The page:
Use your cell phone as an airline boarding pass?
It’s possible if an experiment in Houston with Continental Airlines is a success.
A three-month pilot program there involves technology using encrypted bar codes on mobile device screens, something not being used anywhere else in the world, according to Melvin Carraway, an official with the Transportation Security Administration (TSA).
“We have been in favor of this for a long time and had fairly consistent dialogue with TSA on our desire to do this,” Mark Bergsrud, a senior vice president for Houston-based Continental, told the Houston Chronicle. “We were ready technically and we are pretty nimble with our ability to develop software and test it.”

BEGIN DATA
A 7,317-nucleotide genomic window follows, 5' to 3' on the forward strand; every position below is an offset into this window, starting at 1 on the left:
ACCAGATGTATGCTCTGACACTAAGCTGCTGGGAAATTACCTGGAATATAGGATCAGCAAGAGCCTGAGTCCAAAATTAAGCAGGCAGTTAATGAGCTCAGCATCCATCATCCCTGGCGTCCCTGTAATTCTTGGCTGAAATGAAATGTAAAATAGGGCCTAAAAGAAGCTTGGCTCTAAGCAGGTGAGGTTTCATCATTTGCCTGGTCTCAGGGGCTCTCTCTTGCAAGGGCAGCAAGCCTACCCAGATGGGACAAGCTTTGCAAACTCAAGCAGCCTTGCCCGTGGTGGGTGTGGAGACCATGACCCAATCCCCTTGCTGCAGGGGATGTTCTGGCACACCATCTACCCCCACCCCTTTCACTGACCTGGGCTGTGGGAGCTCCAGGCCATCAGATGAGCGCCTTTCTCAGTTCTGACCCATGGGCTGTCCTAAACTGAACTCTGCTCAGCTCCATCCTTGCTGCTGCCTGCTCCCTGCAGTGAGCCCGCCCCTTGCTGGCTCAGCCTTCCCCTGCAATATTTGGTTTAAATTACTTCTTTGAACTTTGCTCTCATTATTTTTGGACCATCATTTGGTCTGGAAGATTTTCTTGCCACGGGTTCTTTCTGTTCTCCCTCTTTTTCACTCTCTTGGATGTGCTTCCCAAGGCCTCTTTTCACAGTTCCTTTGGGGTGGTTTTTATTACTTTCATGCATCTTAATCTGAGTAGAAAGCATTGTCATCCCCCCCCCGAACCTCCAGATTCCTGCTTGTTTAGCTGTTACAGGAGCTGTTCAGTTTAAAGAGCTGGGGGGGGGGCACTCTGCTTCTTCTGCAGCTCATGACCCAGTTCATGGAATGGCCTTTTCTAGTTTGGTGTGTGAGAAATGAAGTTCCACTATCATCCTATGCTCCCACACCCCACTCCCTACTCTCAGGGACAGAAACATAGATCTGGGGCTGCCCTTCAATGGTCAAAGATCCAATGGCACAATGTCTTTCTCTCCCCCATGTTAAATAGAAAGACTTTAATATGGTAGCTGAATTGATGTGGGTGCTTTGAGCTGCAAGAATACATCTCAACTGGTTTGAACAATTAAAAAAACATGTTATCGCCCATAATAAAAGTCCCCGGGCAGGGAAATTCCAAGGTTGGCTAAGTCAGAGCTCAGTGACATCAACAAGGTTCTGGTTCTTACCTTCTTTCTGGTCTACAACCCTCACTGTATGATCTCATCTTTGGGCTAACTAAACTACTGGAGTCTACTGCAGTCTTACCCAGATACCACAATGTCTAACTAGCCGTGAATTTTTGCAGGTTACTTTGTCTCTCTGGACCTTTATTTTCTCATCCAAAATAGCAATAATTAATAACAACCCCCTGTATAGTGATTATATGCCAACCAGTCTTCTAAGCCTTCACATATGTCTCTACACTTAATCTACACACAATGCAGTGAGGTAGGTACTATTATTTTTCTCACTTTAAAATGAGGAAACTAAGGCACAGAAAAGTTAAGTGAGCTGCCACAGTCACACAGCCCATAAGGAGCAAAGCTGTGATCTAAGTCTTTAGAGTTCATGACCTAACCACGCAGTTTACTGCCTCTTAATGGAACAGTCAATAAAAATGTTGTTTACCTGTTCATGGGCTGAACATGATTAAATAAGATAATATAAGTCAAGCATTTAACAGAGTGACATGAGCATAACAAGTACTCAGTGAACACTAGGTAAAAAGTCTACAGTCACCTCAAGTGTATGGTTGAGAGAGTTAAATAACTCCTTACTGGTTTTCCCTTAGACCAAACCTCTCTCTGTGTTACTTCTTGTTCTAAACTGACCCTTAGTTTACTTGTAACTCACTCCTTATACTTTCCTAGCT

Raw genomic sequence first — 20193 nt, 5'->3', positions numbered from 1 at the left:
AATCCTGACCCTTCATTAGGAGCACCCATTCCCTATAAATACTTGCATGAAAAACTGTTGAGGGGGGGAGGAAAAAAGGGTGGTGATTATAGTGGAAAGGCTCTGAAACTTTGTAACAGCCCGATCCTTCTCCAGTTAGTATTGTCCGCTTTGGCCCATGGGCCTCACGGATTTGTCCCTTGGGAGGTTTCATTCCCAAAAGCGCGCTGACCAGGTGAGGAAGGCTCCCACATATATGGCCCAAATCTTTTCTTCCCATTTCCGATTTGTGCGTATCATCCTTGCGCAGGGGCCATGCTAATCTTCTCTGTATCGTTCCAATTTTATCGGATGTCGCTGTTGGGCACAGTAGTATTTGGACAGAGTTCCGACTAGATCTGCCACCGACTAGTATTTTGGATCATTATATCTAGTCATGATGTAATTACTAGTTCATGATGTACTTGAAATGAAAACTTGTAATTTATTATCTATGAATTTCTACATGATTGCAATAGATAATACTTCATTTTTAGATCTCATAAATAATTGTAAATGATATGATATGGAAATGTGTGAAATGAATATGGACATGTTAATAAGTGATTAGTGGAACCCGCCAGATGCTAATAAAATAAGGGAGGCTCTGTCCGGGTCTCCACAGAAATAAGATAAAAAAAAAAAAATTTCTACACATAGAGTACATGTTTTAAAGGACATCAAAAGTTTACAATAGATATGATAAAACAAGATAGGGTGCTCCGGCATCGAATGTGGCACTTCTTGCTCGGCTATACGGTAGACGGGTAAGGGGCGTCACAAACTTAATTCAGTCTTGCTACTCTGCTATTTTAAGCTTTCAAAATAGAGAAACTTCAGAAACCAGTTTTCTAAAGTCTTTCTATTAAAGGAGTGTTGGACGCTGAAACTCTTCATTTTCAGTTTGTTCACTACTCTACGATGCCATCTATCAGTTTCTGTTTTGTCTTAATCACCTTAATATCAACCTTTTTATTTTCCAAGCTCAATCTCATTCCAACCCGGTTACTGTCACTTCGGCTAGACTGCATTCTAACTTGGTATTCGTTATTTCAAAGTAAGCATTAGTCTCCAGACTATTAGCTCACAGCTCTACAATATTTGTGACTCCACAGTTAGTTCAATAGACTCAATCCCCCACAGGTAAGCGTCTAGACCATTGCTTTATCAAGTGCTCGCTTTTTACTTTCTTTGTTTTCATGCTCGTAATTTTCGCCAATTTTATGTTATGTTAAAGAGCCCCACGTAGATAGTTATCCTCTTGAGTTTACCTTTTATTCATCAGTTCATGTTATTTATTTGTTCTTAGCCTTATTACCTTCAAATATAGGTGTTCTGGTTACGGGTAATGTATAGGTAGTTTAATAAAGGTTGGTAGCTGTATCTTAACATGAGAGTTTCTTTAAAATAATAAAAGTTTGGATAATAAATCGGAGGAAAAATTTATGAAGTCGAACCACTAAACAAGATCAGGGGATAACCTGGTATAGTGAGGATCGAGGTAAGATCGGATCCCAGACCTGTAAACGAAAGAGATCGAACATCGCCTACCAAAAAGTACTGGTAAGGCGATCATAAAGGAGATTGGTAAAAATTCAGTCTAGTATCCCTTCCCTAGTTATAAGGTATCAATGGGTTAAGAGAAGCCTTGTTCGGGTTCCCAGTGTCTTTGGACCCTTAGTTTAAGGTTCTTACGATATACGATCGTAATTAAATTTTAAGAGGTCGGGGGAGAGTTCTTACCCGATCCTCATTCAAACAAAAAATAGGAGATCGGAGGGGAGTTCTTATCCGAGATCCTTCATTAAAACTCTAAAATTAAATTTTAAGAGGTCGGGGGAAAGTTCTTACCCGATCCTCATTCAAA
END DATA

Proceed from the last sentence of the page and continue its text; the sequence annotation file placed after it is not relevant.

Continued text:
Mr Carraway said the TSA, which in the past has had a problem with people trying to use fraudulent paper boarding passes, is confident the technology can’t be cracked.
The program will allow passengers to receive boarding passes electronically, then present bar codes on the screen to be scanned by TSA security officers at the checkpoint, according to Continental.
Ultimately, it could eliminate the need for a paper document besides photo identification.
Initially, the pilot program will be used solely on Continental flights at Intercontinental. If successful, plans call for it to be rolled out to other airlines in about three months, according to Mr Carraway.